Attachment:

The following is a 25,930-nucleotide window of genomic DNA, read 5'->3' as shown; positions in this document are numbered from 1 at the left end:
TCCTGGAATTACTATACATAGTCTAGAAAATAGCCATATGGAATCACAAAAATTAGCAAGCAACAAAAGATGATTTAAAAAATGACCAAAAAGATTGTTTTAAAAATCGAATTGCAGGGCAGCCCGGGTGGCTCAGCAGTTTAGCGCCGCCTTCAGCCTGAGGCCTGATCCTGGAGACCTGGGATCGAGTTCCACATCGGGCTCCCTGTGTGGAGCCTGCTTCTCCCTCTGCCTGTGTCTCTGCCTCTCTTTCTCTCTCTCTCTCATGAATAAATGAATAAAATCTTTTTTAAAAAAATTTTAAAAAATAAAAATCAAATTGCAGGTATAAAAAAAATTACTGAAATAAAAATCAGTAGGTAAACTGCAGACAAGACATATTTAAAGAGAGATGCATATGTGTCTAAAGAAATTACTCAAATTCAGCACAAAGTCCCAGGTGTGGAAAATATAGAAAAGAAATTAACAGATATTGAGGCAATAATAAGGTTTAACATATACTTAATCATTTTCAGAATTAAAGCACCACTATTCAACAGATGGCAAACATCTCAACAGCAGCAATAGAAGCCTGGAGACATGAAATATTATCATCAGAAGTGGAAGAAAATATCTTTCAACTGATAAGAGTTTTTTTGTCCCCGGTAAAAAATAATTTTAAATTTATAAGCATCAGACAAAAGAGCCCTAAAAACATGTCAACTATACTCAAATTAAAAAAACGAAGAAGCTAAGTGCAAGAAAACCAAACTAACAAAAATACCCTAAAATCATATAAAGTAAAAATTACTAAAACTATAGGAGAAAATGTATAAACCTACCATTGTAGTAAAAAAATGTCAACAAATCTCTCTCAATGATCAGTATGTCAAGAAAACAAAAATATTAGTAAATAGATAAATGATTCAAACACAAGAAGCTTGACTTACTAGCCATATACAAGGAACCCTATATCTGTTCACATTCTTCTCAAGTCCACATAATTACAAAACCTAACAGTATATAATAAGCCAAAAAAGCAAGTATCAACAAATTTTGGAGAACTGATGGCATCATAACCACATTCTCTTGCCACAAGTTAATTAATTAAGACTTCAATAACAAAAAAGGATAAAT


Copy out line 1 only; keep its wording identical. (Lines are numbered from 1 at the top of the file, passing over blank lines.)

The following is a 25,930-nucleotide window of genomic DNA, read 5'->3' as shown; positions in this document are numbered from 1 at the left end: